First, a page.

Local shelters and agencies join together to help those in needFargo, ND (WDAY TV) - The Fargodome today didn't host a football game or trade show, but people trying to get their lives back together. It is called Project Homeless Connect, an effort by the local shelters and agencies in town to come together to help those looking for jobs and a home.
By: Kevin Wallevand, WDAY
Fargo, ND (WDAY TV) - The Fargodome today didn't host a football game or trade show, but people trying to get their lives back together. It is called Project Homeless Connect, an effort by the local shelters and agencies in town to come together to help those looking for jobs and a home.
Hundreds came to the dome to register and get connected to local non-profits and government organizations that provide services to the homeless.
“And everybody needs to be treated with respect. If there's anything we need to understand, that's to treat people with respect. No matter what economic chain you're in, you need to treat people with respect.”
One of those attending the Project Homeless Connect is 50-year old Delaine Minor of Fargo. The grandmother never envisioned the poor economy and her age would land her in a local shelter.
When people picture Fargo-Moorhead, few think of this, a winding line of homeless snaking its way inside the Fargodome. Here, a face and a name to homelessness in our town.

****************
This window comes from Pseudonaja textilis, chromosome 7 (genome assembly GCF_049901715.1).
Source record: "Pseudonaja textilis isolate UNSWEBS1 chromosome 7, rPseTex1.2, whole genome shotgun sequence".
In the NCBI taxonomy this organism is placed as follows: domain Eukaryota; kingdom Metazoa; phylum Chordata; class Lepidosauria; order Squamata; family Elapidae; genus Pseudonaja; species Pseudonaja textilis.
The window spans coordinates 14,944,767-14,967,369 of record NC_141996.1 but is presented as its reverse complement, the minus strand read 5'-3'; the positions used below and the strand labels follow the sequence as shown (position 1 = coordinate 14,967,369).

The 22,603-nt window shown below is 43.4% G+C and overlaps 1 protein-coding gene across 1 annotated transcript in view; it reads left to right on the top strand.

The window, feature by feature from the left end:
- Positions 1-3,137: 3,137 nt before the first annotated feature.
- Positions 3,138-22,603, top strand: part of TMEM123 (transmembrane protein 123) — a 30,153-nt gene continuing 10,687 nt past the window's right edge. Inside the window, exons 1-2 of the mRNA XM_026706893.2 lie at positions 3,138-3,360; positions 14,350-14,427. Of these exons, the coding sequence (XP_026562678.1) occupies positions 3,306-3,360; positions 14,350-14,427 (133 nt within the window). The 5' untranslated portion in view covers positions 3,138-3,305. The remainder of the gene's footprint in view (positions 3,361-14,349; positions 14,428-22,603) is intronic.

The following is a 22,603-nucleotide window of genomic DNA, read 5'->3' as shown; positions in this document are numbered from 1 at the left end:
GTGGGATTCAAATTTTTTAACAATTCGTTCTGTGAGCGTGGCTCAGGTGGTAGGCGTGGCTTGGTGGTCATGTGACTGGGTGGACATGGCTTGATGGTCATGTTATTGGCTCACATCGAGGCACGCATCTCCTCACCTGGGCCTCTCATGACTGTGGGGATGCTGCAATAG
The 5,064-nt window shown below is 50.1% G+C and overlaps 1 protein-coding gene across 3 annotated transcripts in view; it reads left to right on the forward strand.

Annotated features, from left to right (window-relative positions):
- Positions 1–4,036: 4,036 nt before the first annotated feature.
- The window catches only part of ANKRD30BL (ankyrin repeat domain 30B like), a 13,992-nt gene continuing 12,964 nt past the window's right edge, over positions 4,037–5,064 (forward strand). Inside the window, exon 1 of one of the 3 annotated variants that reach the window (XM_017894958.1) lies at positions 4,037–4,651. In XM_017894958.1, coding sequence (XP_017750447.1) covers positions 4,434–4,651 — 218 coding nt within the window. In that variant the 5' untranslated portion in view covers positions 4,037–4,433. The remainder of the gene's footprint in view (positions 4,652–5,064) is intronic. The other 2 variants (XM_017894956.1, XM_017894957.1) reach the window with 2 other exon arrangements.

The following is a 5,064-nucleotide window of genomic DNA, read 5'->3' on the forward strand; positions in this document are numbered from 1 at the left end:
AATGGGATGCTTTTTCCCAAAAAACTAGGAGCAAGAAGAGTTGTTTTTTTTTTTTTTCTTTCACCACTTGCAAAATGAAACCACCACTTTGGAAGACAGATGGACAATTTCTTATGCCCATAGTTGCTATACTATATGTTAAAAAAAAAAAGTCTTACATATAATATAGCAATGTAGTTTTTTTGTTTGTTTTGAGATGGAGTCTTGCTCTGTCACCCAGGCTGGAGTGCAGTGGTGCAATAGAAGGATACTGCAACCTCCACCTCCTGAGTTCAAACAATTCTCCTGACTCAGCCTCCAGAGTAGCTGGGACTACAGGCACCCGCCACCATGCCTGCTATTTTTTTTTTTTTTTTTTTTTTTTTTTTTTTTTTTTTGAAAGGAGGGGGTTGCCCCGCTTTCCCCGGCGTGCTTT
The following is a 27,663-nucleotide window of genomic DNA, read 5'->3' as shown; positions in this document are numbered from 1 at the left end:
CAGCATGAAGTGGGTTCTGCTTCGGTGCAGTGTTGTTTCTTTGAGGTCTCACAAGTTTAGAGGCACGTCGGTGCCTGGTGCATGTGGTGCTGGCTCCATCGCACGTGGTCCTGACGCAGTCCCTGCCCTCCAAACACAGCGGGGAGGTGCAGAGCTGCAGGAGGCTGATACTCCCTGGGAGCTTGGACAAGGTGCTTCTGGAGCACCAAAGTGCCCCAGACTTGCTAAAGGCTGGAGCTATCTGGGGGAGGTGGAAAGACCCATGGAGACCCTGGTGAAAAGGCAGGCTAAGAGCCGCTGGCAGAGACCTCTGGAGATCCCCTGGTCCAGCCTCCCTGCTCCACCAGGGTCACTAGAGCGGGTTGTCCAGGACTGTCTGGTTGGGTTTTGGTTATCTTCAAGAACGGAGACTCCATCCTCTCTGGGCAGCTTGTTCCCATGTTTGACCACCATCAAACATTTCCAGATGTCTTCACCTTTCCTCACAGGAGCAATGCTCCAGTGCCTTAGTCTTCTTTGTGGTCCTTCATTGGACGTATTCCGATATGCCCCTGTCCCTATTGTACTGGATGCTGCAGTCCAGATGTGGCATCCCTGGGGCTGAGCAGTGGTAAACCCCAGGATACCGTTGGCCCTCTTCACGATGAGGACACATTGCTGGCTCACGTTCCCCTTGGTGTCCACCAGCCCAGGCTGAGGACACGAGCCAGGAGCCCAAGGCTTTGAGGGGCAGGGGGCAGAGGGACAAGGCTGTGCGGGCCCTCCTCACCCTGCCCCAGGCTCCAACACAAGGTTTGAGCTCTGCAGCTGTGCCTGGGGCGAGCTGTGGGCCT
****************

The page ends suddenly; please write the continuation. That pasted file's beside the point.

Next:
Delaine Minor raised her family in Fargo, had a home to call her own. And do today; she is living in the Churches United Shelter in Moorhead, her husband at the New Life Shelter. She spent the afternoon checking out the availability of housing and jobs.
After raising her children and babysitting her grandchildren, Delaine's priority now is finding work so she can leave the shelter and again find a place to call home. More than 800 volunteers spread thru-out Minnesota today to count homeless people.
The Wilder Survey is done every three years. In our region, volunteers worked out of the Fargodome which was hosting the Project Homeless Connect.
The survey is considered one of the most comprehensive in the country. This comes after a recent study indicated a 34-percent increase in homelessness in Fargo-Moorhead.
“I spoke to a gentleman this morning and asked him where he slept, he said my tent. It's hard not to be moved when I slept in a warm bed last night.”
The last Wilder Survey of Fargo-Moorhead three years ago indicated that on any given day. There are just over 400-homeless people in the metro. Meantime, the Fargo VA worked alongside the Project Homeless connect event to stage a veterans stand down.
Veterans from across the region were able to check out the services and programs that are available to homeless vets. Everything from housing to job searching and medical care they can access. The Fargo VA has 48-local homeless vets from our region in a transitional housing program right now.
“And these events like this are our chance to reach out and locate, veterans, and get them into the system here so we can get them taken care of.”
The Fargo VA operates a program called Project Heart which serves homeless vets from our region.